Saudi Arabia: Companies to pay fines for hiring more migrants than Saudis
Saudi Arabia-based private sector companies that employ more foreigners than Saudis will have to pay 200 Saudi riyals (Dh195.80) a month for each excess non-Saudi, the labour minister has said.
The measure, to be implemented on Thursday, aims to help provide Saudi nationals with more employment opportunities, Adel Al Faqeeh said.
“There are no taxes imposed on foreigners in Saudi Arabia and they benefit from all the facilities and assistance provided by the state, including electricity and fuel,” he said. “The application of the measure cannot be considered a tax. It is an opportunity for private companies to enhance their working environment by employing Saudi nationals. It aims at increasing the chances of Saudis of getting hired,” he said at a press conference in Riyadh.
Companies that have equal numbers of Saudis and non-Saudis will be exempted from the new measure.
The generated funds will be channelled to the Human Resources Development Fund to support the employment of Saudis, the minister said.
Saudi Arabia has been pushing for making its nationals more attractive to the private sector by providing them with adequate training and by introducing a series of restrictions on hiring foreigners.
Last year, it introduced a quota system that imposed a minimum number of Saudi employees on private companies.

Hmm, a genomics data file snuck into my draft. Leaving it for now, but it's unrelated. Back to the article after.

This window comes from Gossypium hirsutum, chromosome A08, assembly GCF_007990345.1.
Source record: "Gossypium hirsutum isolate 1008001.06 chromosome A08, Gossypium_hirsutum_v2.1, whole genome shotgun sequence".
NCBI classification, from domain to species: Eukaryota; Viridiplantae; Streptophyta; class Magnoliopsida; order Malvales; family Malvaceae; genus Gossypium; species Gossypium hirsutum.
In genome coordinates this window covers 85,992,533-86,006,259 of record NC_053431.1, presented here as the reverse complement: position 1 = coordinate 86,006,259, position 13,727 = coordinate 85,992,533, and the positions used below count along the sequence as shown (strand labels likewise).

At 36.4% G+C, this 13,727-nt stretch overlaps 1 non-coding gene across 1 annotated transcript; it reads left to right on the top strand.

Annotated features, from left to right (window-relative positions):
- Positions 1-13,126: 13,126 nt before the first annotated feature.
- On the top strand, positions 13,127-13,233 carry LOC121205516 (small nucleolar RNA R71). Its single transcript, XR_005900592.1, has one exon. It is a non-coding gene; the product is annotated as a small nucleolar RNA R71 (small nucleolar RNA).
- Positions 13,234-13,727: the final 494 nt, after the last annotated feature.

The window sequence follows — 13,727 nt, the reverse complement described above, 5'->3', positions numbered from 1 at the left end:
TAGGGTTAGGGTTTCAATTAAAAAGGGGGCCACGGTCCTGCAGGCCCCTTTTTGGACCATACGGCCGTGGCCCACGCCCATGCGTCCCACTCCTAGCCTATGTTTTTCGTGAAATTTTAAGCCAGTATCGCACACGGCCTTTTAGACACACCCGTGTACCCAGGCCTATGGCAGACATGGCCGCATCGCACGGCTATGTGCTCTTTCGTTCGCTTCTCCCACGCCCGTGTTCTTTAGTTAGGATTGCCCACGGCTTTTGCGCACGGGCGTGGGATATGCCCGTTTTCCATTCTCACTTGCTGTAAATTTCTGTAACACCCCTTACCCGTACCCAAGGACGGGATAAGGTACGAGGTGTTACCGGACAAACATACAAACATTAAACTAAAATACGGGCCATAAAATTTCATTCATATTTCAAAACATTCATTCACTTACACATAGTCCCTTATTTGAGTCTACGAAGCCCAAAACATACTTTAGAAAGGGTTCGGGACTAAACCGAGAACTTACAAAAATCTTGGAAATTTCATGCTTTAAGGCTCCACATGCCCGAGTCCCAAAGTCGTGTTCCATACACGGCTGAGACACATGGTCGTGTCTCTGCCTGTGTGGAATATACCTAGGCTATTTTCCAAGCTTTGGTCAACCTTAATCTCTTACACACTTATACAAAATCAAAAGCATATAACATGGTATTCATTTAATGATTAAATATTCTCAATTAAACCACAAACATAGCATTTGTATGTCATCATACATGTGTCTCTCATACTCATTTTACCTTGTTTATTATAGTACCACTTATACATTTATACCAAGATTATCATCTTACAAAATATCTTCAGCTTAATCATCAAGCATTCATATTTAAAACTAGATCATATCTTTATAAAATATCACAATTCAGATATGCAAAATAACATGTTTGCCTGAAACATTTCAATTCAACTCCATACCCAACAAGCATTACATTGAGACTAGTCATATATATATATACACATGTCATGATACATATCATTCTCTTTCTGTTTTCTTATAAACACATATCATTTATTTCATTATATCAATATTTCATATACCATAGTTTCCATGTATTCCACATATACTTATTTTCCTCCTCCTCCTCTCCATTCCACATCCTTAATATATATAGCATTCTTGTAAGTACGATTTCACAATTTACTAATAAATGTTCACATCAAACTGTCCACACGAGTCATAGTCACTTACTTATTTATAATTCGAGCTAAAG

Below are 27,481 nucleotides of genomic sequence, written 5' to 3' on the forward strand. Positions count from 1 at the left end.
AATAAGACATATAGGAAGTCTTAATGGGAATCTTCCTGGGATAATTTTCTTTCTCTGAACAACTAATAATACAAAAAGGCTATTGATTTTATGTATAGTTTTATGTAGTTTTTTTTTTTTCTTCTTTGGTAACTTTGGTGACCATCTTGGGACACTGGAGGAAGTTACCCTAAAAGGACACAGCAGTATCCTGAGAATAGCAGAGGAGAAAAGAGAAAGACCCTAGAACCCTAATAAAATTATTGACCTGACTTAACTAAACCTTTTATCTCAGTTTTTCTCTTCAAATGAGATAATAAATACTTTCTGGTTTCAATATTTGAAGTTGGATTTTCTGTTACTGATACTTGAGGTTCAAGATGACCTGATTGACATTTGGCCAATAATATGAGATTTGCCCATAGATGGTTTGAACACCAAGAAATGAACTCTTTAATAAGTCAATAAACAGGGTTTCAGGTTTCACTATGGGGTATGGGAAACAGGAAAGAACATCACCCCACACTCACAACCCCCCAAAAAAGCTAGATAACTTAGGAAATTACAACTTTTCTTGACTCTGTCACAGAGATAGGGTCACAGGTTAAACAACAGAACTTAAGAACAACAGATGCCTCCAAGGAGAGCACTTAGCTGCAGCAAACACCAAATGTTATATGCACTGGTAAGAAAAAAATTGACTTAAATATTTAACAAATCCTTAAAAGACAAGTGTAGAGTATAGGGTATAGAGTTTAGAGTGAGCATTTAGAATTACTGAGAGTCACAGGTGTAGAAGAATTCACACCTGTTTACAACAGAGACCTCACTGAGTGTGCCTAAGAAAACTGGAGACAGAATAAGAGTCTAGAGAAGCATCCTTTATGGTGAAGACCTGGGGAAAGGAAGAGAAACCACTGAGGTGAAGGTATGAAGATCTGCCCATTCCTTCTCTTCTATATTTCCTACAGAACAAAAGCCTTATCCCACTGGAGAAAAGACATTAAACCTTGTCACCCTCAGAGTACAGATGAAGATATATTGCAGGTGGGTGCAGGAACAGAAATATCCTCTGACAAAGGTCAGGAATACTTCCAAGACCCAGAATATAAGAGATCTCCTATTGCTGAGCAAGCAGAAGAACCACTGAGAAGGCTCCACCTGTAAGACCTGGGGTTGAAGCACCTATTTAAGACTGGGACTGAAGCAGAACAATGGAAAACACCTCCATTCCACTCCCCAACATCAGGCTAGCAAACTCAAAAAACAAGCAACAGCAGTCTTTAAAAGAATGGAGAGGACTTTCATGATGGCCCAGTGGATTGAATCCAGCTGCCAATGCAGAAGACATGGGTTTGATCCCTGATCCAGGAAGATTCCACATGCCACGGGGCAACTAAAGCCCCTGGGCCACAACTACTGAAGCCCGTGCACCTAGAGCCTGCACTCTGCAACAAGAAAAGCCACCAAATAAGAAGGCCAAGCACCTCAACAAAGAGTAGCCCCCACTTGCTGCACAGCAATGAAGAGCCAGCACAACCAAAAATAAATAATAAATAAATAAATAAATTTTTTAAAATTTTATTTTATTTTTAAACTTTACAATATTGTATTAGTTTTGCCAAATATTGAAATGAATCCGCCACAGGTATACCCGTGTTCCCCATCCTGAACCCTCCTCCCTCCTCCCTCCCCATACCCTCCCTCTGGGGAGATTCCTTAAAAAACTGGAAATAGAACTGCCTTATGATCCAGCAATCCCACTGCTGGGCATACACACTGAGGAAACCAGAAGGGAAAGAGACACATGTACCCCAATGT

Non-Saudis dominate the private sector amid reports that they make up around 90 per cent of the labour force.
“Changes in the labour market have to be gradual and it is in everybody’s interests that the private sector does not get seriously affected,” Al Faqeeh said.
The minister said that efforts to employ Saudi nationals have been successful with the hiring of 390,000 Saudis, including 90,000 women, since the launch of the dedicated system “Nitaqat”.
Saudi Arabia is home to around 27 million people, including nine million foreigners, mostly Asians.
- Where did all the good Egyptians go? 2014 sees off over half a million workers, leaving to work abroad
- From labour conditions to grand dreams: New York President talks about the big move to Abu Dhabi
- What women want: new survey reveals Arab women's inner thoughts on workplace equality
- A leadership 'deficit': why ME firms can't give up their reliance on expats
- Much more than just elitism: why Arab students flock abroad for university